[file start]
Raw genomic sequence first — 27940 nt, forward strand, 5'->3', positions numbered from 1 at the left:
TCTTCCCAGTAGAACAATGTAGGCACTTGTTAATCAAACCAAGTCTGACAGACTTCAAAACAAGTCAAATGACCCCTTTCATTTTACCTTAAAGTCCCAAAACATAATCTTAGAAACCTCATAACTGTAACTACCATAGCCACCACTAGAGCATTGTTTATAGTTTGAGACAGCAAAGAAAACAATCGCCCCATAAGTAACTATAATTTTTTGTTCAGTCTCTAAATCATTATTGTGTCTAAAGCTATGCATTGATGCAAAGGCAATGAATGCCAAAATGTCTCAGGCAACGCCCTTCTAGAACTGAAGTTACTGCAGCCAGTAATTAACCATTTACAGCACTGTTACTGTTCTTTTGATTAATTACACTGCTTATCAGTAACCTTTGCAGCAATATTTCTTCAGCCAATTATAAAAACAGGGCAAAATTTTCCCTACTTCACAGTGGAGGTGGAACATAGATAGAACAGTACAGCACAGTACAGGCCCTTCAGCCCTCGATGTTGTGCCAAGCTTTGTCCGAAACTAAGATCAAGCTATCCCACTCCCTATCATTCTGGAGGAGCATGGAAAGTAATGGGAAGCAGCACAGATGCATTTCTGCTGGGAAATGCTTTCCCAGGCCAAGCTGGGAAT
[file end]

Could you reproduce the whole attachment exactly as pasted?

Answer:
Raw genomic sequence first — 27940 nt, forward strand, 5'->3', positions numbered from 1 at the left:
TCTTCCCAGTAGAACAATGTAGGCACTTGTTAATCAAACCAAGTCTGACAGACTTCAAAACAAGTCAAATGACCCCTTTCATTTTACCTTAAAGTCCCAAAACATAATCTTAGAAACCTCATAACTGTAACTACCATAGCCACCACTAGAGCATTGTTTATAGTTTGAGACAGCAAAGAAAACAATCGCCCCATAAGTAACTATAATTTTTTGTTCAGTCTCTAAATCATTATTGTGTCTAAAGCTATGCATTGATGCAAAGGCAATGAATGCCAAAATGTCTCAGGCAACGCCCTTCTAGAACTGAAGTTACTGCAGCCAGTAATTAACCATTTACAGCACTGTTACTGTTCTTTTGATTAATTACACTGCTTATCAGTAACCTTTGCAGCAATATTTCTTCAGCCAATTATAAAAACAGGGCAAAATTTTCCCTACTTCACAGTGGAGGTGGAACATAGATAGAACAGTACAGCACAGTACAGGCCCTTCAGCCCTCGATGTTGTGCCAAGCTTTGTCCGAAACTAAGATCAAGCTATCCCACTCCCTATCATTCTGGAGGAGCATGGAAAGTAATGGGAAGCAGCACAGATGCATTTCTGCTGGGAAATGCTTTCCCAGGCCAAGCTGGGAAT